public DbSet<User> User { get; set; }

    public EFDbContext(string connectionString)
        : base(connectionString) { }

    public override int SaveChanges() {
        return base.SaveChanges();
    }
}

I usually create several repositories inherited from generic repository. Thus names of repository find methods could have more specific names. This also prevents from duplication of repository logic in different controllers.

For example:

    public class EFUserRepository: EFRepository<User>, IUserRepository {

    public EFUserRepository(IUnitOfWork context)
        : base(context) { }

    protected override DbSet<User> Table {
        get { return Context.User; }
    }

    public User Find(string email) {
        return Table.FirstOrDefault(u => u.Email == email);
    }

    public bool Validate(string email, string password) {
        string passwordHash = Cryptography.GenerateHash(password);
        User user = Find(email);
        return user != null && user.Password == passwordHash;
    }

Now about controller: To simplify testing it's better to use IoC Container, e.g. NInject So the dependencies between controller <-> repo <-> unitOfWork will be resolved by NInject.

This how could look UserController with Login method:

public class UserController: Controller {

    [Ninject.Inject]
    public IUserRepository UserRepository { get; set; }

    public ActionResult Login(AuthorizationViewModel vm) {
        if(ModelState.IsValid) {
            if(UserRepository.Validate(vm.Email, vm.Password)) {
                FormsAuthentication.SetAuthCookie(vm.Email, true);
                if(Url.IsLocalUrl(vm.ReturnUrl)) {
                    return Redirect(vm.ReturnUrl);
                }
                else {
                    return RedirectToAction("Page", "Main");
                }
            }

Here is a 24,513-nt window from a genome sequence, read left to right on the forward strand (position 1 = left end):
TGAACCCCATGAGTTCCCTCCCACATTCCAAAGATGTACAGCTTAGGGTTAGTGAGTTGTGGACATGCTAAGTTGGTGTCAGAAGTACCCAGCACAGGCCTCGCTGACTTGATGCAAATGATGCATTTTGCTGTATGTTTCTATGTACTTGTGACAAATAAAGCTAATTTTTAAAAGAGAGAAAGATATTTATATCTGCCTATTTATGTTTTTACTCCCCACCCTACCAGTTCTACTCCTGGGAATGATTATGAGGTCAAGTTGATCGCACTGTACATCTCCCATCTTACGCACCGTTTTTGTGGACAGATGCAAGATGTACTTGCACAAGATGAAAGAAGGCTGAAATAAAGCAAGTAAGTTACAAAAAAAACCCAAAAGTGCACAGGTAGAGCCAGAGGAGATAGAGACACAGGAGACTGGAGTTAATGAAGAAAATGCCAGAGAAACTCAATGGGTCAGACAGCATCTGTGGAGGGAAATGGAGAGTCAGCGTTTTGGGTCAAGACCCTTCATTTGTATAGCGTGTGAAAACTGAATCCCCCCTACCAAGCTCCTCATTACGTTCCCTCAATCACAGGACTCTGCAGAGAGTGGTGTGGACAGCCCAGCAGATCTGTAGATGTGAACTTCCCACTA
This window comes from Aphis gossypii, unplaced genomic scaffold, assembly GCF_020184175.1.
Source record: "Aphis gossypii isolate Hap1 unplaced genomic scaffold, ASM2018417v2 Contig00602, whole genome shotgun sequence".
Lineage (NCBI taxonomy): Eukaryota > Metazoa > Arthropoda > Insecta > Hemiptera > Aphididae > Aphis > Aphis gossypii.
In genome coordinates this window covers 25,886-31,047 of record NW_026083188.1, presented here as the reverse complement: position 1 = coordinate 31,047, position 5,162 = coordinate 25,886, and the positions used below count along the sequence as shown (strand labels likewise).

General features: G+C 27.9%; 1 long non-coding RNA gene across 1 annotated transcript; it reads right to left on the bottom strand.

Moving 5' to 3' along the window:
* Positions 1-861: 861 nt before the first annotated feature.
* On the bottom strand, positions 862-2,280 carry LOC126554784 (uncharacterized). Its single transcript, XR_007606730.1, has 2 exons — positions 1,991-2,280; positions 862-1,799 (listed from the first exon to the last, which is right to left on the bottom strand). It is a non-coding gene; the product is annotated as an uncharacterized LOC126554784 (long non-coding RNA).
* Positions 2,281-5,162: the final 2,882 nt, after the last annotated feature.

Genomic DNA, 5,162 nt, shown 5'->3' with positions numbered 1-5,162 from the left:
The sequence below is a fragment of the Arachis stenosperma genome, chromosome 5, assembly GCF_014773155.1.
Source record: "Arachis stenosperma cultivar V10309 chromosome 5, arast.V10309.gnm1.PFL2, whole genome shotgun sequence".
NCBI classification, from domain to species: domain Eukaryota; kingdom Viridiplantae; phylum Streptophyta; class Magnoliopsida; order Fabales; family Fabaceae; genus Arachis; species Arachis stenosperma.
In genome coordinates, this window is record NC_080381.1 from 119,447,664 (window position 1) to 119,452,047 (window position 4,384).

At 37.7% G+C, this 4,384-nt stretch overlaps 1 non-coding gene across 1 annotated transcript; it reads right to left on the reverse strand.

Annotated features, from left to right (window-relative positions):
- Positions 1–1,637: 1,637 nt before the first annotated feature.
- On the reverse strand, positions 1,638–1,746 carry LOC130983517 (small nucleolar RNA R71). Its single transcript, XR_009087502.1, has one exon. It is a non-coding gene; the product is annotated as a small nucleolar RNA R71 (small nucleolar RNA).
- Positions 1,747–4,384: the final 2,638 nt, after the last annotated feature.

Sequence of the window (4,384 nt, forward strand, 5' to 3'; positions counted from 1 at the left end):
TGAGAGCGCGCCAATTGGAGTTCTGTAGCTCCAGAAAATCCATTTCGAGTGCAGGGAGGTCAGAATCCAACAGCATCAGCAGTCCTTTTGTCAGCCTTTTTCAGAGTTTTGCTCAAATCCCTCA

else {
                ModelState.AddModelError("", Resources.Validation.WrongEmailOrPassword);
            }
        }

        return View(vm);
    }
}

The dependencies resolving could be done by custom controller factory, like this:

public class NInjectControllerFactory: DefaultControllerFactory {
    public IKernel Kernel { get; private set; }

    public NInjectControllerFactory() {
        Kernel = new StandardKernel();
        AddBindings();
    }

    protected override IController GetControllerInstance(System.Web.Routing.RequestContext requestContext, Type controllerType) {
        return controllerType == null
            ? null
            : (IController)Kernel.Get(controllerType);
    }

    private void AddBindings() {
        Kernel.Bind<IUnitOfWork>().To(typeof(EFDbContext)).InRequestScope();
        Kernel.Bind<IUserRepository>().To(typeof(EFUserRepository).InRequestScope();
    }
}

And replace current controller factory with your custom. You can do it in Application_Start handler of Global.asax:

protected void Application_Start() {
    ...
ControllerBuilder.Current.SetControllerFactory(new NInjectControllerFactory());

}

If you decide to use NInject, you can simply add it with Nuget. To enable binding InRequestScope you also need NInject.Web.Common. Of course, there a lot of other alternatives like Castle Windsor or StructureMap, but NInject is the simplest one.

Hope it will help.

share|improve this answer
    
Awesome, thank you very much! –  Duffp Oct 31 '13 at 19:30
1  
Can you explain the benefits of using your IUnitOfWork interface in this example (as opposed to passing a plain EFDbContext)? I've seen (and used) this pattern when the IUnitOfWork interface provides abstracted querying or change-tracking methods (in order to avoid coupling with EF classes directly), but the way you're implementing it you need to have access to an IUnitOfWork and an EFDbContext instance -- you still have the tight coupling, but now you also have to deal with an extra interface that provides no functionality you can't already access through your EFDbContext. –  Jeremy Todd Oct 31 '13 at 19:42
1  
As you've said, it lets avoid coupling between EF and repositories. In my case, I have two types of repos for EF and Azure Table Storage. That is why I really need this decoupling. In current case, you are right, we can do without IUnitOfWork. Anyway less coupling in common scenario better. –  tabalin Nov 1 '13 at 16:54